What usually happens here is that someone created a show that became a monster hit, but so far nobody’s been able to duplicate it.

If you look at network schedules for the last couple of years, for example, you’ll see a long string of heavily serialized science fiction or fantasy epics: The Event, Life on Mars, Flash Forward, V, Heroes and on and on. What you’ll almost never see is the second season of these shows. (True, Heroes did keep gasping along for years, but that series actually had a successful first year, and NBC had absolutely nothing to replace it with…) But no matter how many of them failed, the networks kept developing them.

The reason they existed in the first place was because Lost was such an enormous international hit.  The reason networks kept trying to duplicate that success after so many failures was because no one really understood what made Lost so huge. Was it the eternally evolving mystery? The big puzzle? The serialized storyline? The promise of a big revelation around every corner? The skillful blending of reality and fantasy? It’s like trying to understand why, for instance, The Girl With the Dragon Tattoo became the book everyone across the world suddenly had to read instead of any number of other violent thrillers. Who can know?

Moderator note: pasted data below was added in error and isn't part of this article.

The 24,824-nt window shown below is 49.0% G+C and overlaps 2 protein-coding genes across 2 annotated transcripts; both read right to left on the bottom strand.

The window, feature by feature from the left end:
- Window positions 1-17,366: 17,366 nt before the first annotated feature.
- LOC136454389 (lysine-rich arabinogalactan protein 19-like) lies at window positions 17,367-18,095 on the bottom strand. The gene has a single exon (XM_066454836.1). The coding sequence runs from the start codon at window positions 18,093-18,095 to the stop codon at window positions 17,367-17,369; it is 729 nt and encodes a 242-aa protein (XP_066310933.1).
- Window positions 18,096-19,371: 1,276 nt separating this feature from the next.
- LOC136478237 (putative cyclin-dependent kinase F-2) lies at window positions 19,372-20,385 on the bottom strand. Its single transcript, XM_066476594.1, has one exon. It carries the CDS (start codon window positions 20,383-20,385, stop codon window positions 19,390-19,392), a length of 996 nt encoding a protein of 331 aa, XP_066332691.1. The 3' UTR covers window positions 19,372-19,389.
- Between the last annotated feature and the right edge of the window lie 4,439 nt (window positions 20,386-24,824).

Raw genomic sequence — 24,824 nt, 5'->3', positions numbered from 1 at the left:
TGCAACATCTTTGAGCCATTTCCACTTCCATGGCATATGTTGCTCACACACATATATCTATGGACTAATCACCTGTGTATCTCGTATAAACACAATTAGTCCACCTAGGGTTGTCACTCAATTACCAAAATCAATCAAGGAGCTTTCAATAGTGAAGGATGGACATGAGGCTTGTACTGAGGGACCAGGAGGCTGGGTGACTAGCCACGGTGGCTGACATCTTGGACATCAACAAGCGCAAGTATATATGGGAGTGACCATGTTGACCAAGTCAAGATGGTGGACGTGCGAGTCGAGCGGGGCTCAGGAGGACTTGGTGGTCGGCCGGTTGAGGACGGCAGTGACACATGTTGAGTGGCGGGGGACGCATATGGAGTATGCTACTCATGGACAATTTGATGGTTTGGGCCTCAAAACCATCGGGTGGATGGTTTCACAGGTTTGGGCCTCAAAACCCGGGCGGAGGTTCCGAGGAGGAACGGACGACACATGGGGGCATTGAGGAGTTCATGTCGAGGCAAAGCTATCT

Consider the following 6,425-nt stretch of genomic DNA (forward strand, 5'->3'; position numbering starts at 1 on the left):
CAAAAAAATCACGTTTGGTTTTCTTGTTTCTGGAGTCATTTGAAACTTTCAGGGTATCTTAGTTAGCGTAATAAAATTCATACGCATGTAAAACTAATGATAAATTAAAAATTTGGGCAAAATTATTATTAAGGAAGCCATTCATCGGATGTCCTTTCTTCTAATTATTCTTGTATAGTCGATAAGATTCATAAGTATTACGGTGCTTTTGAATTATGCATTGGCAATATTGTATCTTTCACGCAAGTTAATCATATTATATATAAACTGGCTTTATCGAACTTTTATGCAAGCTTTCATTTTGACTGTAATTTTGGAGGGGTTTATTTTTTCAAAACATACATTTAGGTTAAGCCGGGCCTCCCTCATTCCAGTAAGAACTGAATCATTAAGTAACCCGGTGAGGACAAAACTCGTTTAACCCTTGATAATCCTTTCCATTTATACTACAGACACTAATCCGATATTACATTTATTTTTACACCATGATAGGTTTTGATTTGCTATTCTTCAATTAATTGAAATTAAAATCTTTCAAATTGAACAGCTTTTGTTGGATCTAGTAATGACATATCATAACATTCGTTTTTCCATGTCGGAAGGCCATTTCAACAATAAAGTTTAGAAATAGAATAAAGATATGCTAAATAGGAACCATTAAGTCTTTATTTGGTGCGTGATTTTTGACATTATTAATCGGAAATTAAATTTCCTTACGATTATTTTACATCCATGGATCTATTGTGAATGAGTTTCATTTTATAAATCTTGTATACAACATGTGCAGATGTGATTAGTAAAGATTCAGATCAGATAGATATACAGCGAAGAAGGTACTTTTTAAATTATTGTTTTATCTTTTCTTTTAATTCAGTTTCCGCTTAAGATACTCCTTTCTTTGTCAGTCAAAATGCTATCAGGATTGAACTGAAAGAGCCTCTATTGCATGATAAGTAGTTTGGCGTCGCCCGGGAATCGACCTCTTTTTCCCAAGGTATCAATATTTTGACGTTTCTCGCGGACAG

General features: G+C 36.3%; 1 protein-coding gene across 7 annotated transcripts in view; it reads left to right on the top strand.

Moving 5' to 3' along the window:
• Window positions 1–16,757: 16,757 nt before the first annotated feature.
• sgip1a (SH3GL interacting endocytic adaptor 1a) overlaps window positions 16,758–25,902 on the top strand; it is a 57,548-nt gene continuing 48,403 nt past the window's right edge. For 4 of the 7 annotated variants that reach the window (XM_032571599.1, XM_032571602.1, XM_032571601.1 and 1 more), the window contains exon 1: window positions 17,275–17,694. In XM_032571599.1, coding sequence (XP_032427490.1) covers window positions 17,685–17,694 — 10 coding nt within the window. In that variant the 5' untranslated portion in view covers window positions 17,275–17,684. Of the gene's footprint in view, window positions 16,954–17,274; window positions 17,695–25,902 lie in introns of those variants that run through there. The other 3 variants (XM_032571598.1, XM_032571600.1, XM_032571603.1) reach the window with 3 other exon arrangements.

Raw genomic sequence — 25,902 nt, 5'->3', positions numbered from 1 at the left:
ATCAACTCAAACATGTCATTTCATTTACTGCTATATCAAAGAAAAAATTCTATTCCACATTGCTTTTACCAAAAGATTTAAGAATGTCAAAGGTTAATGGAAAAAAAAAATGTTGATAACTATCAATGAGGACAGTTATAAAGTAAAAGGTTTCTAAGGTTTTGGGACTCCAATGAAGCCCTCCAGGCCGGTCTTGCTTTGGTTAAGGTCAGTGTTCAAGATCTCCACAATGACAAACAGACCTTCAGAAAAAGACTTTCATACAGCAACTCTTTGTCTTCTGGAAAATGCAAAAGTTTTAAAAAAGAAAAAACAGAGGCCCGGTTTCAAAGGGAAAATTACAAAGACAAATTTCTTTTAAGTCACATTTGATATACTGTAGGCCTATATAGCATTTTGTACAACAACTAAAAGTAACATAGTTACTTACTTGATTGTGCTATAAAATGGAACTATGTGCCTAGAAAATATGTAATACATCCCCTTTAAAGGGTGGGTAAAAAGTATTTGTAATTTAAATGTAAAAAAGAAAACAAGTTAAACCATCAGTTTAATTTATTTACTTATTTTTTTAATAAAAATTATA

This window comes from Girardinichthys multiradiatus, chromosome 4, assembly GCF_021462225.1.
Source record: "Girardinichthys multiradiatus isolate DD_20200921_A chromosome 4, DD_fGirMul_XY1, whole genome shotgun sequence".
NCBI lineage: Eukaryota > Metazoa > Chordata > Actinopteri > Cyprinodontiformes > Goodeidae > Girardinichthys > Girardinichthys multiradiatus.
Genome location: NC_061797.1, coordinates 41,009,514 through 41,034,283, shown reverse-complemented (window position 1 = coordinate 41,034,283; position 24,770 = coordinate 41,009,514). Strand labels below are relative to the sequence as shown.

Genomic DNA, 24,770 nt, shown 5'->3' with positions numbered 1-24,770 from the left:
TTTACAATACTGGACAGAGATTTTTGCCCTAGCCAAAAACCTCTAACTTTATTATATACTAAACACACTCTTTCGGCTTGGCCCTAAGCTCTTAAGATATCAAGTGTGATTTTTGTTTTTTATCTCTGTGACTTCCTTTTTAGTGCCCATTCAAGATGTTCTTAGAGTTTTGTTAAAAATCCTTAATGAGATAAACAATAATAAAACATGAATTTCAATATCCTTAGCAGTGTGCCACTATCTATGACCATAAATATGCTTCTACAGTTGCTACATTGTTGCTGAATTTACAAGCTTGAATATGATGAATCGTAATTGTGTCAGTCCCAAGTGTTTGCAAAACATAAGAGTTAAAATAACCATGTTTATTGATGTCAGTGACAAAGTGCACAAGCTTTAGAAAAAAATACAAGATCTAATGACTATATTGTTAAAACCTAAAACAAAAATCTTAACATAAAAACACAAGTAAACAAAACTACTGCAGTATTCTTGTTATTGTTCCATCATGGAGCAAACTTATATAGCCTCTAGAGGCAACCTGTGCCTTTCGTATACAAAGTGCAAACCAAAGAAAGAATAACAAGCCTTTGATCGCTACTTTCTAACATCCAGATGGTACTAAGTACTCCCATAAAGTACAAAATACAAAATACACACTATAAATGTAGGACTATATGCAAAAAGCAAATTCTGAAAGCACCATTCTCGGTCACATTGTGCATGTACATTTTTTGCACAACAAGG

So every time one of these series premiered to enormous numbers – and most of them did very well in their opening episodes – and then nosedived, programmers could tell there was still a huge market for this kind of show. They simply hadn’t figured out how to tap it.

So where does that leave you?

In a great position – as long as you’ve got something that looks like it has the right answers. Because executives have already proven that they don’t, and they’re looking for someone who does.

Risks? Plenty. There’s going to be a point where the industry throws up its collective hands and decides that the big hit they’re trying to duplicate is unique and unduplicatable. And when that happens, your script will feel like a relic from a time that no one wants to remember… and believe me, they won’t be interested in the reminder.

A script in a standard genre has to be great if it’s going to get you anywhere. A script in a genre that’s not working has to be better than that. It’s got to excite your readers enough that they’re willing to ignore their awareness that this kind of show always fails. It’s got to be so good it actually makes them brave. If you can pull it off, you’ve got the kind of sample that will open doors all over town, that people will be talking about. But that target is really tiny, and if you miss by the smallest amount, you’ve got pretty much nothing…

Next time we’ll talk about the other two categories.